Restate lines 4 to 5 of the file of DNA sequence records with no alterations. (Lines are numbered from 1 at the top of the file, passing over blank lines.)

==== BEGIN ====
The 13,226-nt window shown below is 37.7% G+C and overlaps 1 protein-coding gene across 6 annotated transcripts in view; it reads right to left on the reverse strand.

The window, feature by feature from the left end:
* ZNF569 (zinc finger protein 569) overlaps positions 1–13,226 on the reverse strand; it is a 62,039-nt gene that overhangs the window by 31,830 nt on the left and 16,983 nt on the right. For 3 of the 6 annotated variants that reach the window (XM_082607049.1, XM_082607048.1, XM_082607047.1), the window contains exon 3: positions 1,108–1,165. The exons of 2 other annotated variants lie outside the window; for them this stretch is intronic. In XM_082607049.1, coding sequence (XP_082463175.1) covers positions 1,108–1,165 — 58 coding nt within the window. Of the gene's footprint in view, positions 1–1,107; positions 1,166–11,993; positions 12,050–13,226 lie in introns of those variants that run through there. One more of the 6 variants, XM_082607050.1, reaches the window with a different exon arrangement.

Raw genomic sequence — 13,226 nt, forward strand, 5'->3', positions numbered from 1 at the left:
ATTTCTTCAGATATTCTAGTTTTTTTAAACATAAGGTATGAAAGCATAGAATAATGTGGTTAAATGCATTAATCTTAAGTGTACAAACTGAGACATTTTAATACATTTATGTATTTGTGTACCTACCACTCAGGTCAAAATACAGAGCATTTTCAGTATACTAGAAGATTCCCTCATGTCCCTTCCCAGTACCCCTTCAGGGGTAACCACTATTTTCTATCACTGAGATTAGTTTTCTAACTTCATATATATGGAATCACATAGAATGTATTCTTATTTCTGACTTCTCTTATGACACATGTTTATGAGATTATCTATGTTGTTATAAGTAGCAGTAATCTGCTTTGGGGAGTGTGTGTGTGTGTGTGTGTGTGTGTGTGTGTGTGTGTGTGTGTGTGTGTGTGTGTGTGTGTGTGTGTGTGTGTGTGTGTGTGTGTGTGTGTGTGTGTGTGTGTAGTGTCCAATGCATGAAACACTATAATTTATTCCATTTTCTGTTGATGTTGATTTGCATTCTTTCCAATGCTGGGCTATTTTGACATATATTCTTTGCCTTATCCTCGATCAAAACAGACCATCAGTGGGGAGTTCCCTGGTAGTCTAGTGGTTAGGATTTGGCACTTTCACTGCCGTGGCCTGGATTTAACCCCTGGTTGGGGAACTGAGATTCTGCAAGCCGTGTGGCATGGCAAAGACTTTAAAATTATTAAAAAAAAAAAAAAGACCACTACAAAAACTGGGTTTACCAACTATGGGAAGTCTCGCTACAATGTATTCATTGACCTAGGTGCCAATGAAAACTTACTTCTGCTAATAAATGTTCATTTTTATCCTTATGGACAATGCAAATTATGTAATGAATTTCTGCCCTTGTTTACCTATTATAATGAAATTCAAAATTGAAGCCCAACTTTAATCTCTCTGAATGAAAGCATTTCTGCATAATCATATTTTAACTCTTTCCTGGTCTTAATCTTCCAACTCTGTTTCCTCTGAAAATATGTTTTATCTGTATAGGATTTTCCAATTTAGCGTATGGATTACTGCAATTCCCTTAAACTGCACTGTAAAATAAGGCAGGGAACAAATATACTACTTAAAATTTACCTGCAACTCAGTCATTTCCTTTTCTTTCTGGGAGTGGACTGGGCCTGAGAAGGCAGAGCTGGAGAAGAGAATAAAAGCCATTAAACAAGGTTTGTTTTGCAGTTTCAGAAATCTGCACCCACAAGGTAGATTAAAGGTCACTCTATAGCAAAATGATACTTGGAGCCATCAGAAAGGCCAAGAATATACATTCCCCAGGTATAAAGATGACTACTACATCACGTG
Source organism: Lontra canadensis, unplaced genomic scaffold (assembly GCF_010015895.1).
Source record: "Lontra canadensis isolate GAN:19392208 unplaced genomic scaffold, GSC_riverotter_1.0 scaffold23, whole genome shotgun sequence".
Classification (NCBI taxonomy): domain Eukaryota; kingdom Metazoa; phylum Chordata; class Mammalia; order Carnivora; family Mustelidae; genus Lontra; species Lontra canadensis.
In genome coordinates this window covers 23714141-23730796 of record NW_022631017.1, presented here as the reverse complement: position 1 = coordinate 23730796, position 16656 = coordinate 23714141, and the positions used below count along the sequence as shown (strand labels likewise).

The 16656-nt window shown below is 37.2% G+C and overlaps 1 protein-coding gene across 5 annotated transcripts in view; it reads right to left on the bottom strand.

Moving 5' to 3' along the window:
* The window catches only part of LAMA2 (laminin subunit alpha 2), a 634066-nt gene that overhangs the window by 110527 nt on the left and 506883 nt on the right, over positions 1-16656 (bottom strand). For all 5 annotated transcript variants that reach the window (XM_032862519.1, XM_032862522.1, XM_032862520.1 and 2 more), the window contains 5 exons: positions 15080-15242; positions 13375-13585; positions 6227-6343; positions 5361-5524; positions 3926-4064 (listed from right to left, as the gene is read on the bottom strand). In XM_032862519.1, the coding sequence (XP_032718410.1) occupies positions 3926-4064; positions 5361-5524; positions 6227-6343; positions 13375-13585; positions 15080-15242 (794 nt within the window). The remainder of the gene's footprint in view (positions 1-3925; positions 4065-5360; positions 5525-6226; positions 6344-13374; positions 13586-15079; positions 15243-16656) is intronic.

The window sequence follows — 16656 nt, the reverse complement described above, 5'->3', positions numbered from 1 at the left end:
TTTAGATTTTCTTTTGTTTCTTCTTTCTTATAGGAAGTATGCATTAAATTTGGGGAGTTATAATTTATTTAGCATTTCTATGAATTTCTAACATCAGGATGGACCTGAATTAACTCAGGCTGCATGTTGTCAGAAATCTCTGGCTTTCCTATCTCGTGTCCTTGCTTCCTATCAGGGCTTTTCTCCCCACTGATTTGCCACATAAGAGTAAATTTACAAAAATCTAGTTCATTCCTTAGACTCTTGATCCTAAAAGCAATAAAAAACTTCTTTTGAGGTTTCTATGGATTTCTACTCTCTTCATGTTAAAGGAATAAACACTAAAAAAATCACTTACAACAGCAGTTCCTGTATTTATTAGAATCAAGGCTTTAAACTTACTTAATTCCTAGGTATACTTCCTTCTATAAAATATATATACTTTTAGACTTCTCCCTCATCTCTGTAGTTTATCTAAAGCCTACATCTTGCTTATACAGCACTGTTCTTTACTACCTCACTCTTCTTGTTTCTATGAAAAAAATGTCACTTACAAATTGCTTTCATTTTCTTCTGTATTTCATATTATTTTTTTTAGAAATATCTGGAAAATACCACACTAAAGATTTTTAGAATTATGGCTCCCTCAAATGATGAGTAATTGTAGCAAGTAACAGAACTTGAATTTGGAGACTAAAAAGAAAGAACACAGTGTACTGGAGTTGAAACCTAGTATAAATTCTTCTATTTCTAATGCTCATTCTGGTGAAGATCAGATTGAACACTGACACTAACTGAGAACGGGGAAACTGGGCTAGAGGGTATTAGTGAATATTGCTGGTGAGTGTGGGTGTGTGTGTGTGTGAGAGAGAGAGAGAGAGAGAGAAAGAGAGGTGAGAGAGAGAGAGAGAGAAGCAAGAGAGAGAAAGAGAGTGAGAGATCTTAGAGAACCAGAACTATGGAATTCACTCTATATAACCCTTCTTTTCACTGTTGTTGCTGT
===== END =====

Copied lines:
Raw genomic sequence — 13,226 nt, forward strand, 5'->3', positions numbered from 1 at the left:
ATTTCTTCAGATATTCTAGTTTTTTTAAACATAAGGTATGAAAGCATAGAATAATGTGGTTAAATGCATTAATCTTAAGTGTACAAACTGAGACATTTTAATACATTTATGTATTTGTGTACCTACCACTCAGGTCAAAATACAGAGCATTTTCAGTATACTAGAAGATTCCCTCATGTCCCTTCCCAGTACCCCTTCAGGGGTAACCACTATTTTCTATCACTGAGATTAGTTTTCTAACTTCATATATATGGAATCACATAGAATGTATTCTTATTTCTGACTTCTCTTATGACACATGTTTATGAGATTATCTATGTTGTTATAAGTAGCAGTAATCTGCTTTGGGGAGTGTGTGTGTGTGTGTGTGTGTGTGTGTGTGTGTGTGTGTGTGTGTGTGTGTGTGTGTGTGTGTGTGTGTGTGTGTGTGTGTGTGTGTGTGTGTGTGTGTGTGTAGTGTCCAATGCATGAAACACTATAATTTATTCCATTTTCTGTTGATGTTGATTTGCATTCTTTCCAATGCTGGGCTATTTTGACATATATTCTTTGCCTTATCCTCGATCAAAACAGACCATCAGTGGGGAGTTCCCTGGTAGTCTAGTGGTTAGGATTTGGCACTTTCACTGCCGTGGCCTGGATTTAACCCCTGGTTGGGGAACTGAGATTCTGCAAGCCGTGTGGCATGGCAAAGACTTTAAAATTATTAAAAAAAAAAAAAAGACCACTACAAAAACTGGGTTTACCAACTATGGGAAGTCTCGCTACAATGTATTCATTGACCTAGGTGCCAATGAAAACTTACTTCTGCTAATAAATGTTCATTTTTATCCTTATGGACAATGCAAATTATGTAATGAATTTCTGCCCTTGTTTACCTATTATAATGAAATTCAAAATTGAAGCCCAACTTTAATCTCTCTGAATGAAAGCATTTCTGCATAATCATATTTTAACTCTTTCCTGGTCTTAATCTTCCAACTCTGTTTCCTCTGAAAATATGTTTTATCTGTATAGGATTTTCCAATTTAGCGTATGGATTACTGCAATTCCCTTAAACTGCACTGTAAAATAAGGCAGGGAACAAATATACTACTTAAAATTTACCTGCAACTCAGTCATTTCCTTTTCTTTCTGGGAGTGGACTGGGCCTGAGAAGGCAGAGCTGGAGAAGAGAATAAAAGCCATTAAACAAGGTTTGTTTTGCAGTTTCAGAAATCTGCACCCACAAGGTAGATTAAAGGTCACTCTATAGCAAAATGATACTTGGAGCCATCAGAAAGGCCAAGAATATACATTCCCCAGGTATAAAGATGACTACTACATCACGTG